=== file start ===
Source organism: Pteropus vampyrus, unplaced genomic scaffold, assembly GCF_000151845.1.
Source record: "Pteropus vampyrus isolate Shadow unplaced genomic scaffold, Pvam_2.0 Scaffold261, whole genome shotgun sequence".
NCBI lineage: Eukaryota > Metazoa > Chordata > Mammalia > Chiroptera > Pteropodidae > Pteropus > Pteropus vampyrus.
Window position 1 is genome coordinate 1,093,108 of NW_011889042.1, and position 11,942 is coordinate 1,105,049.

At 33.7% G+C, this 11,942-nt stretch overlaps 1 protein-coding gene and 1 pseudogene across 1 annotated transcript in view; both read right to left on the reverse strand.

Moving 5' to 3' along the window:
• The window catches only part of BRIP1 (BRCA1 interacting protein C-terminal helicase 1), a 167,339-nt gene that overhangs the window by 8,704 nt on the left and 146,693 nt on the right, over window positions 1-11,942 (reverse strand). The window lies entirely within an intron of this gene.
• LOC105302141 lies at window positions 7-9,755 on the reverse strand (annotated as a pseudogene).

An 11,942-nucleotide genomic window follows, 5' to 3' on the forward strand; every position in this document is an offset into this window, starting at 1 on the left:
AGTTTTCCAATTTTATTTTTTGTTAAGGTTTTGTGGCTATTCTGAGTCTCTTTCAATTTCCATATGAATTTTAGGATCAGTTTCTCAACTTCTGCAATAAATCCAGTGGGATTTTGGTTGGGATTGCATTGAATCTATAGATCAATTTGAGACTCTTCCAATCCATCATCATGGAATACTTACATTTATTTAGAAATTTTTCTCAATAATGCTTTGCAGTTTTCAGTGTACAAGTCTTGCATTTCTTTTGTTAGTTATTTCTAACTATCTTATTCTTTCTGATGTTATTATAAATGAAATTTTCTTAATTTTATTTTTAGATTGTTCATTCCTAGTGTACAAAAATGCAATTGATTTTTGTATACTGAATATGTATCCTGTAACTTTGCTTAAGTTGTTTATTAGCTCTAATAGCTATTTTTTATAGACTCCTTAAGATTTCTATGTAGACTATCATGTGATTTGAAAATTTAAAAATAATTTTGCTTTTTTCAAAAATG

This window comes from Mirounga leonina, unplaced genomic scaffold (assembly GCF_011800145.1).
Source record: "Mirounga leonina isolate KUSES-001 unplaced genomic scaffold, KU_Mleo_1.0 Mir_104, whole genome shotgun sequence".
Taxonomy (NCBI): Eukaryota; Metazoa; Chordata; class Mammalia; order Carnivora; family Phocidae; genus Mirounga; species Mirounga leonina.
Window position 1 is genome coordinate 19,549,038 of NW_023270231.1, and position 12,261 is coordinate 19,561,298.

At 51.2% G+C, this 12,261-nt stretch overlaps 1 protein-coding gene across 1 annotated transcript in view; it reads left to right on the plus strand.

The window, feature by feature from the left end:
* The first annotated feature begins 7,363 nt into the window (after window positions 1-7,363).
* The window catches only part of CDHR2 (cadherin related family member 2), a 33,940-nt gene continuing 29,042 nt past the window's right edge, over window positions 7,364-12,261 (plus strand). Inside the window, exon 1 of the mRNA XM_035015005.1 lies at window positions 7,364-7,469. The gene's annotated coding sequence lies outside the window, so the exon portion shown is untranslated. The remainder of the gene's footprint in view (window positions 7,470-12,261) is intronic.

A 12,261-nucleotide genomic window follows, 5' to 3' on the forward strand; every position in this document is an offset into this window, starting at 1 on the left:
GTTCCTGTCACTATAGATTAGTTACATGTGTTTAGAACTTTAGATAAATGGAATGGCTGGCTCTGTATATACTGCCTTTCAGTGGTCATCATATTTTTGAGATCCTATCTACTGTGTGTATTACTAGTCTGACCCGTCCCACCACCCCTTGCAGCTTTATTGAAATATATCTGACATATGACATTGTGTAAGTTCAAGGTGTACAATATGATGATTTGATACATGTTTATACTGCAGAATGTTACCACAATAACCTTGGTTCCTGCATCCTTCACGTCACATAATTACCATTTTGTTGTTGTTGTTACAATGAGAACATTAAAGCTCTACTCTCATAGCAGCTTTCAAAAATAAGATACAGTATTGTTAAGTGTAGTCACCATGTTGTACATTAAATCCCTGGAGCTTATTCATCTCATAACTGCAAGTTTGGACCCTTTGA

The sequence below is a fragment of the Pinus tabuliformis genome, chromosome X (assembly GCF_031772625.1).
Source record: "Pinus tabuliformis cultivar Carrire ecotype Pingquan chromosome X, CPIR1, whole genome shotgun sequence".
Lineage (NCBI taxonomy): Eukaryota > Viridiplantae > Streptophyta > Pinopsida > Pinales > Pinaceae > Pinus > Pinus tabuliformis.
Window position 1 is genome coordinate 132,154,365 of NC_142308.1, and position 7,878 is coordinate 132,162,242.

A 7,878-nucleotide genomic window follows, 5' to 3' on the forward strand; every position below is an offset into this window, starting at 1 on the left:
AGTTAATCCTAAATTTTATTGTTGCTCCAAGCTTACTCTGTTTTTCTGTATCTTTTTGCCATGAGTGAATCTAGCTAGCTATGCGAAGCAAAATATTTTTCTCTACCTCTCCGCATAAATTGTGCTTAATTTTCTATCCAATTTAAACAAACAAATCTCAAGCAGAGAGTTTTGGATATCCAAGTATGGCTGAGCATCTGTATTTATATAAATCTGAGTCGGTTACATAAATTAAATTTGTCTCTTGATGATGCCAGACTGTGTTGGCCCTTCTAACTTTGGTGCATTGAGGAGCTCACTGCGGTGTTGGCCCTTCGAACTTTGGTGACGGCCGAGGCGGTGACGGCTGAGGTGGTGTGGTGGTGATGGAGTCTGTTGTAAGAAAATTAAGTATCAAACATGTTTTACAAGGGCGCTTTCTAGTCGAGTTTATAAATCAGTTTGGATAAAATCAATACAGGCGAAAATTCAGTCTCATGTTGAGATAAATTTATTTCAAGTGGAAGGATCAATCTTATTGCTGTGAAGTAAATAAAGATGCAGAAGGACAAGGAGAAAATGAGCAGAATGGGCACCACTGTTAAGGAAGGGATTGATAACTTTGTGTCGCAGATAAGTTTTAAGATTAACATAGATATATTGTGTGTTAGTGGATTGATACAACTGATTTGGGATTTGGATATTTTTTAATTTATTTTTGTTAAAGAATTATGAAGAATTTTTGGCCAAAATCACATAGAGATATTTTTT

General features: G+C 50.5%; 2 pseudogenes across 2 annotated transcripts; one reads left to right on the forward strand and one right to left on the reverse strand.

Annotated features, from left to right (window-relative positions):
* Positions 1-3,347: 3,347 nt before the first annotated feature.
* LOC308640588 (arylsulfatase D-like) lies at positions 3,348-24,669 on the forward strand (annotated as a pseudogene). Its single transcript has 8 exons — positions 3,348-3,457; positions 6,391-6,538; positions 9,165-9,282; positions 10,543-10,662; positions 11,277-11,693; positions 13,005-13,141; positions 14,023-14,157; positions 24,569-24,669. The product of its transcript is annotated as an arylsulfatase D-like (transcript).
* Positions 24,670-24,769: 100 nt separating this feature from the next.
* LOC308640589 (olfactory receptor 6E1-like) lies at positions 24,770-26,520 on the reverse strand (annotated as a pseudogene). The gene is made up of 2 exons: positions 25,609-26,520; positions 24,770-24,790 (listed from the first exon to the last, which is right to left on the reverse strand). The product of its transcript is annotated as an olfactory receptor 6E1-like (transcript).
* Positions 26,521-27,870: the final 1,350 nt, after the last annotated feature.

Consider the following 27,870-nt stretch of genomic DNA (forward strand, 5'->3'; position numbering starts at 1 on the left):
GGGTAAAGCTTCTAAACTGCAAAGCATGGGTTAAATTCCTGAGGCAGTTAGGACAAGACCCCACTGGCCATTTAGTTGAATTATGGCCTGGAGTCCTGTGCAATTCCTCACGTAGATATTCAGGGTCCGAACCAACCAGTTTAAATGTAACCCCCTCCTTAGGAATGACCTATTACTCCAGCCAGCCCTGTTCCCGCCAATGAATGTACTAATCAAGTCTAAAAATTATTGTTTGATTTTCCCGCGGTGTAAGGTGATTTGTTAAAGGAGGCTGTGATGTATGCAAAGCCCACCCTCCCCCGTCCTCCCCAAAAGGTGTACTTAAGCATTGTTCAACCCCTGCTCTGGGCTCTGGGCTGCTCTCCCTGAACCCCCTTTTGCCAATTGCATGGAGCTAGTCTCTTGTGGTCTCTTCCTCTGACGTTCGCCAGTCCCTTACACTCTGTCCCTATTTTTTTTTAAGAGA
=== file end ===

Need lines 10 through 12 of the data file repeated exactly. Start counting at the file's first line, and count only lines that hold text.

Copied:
AGTTTTCCAATTTTATTTTTTGTTAAGGTTTTGTGGCTATTCTGAGTCTCTTTCAATTTCCATATGAATTTTAGGATCAGTTTCTCAACTTCTGCAATAAATCCAGTGGGATTTTGGTTGGGATTGCATTGAATCTATAGATCAATTTGAGACTCTTCCAATCCATCATCATGGAATACTTACATTTATTTAGAAATTTTTCTCAATAATGCTTTGCAGTTTTCAGTGTACAAGTCTTGCATTTCTTTTGTTAGTTATTTCTAACTATCTTATTCTTTCTGATGTTATTATAAATGAAATTTTCTTAATTTTATTTTTAGATTGTTCATTCCTAGTGTACAAAAATGCAATTGATTTTTGTATACTGAATATGTATCCTGTAACTTTGCTTAAGTTGTTTATTAGCTCTAATAGCTATTTTTTATAGACTCCTTAAGATTTCTATGTAGACTATCATGTGATTTGAAAATTTAAAAATAATTTTGCTTTTTTCAAAAATG

This window comes from Mirounga leonina, unplaced genomic scaffold (assembly GCF_011800145.1).
Source record: "Mirounga leonina isolate KUSES-001 unplaced genomic scaffold, KU_Mleo_1.0 Mir_104, whole genome shotgun sequence".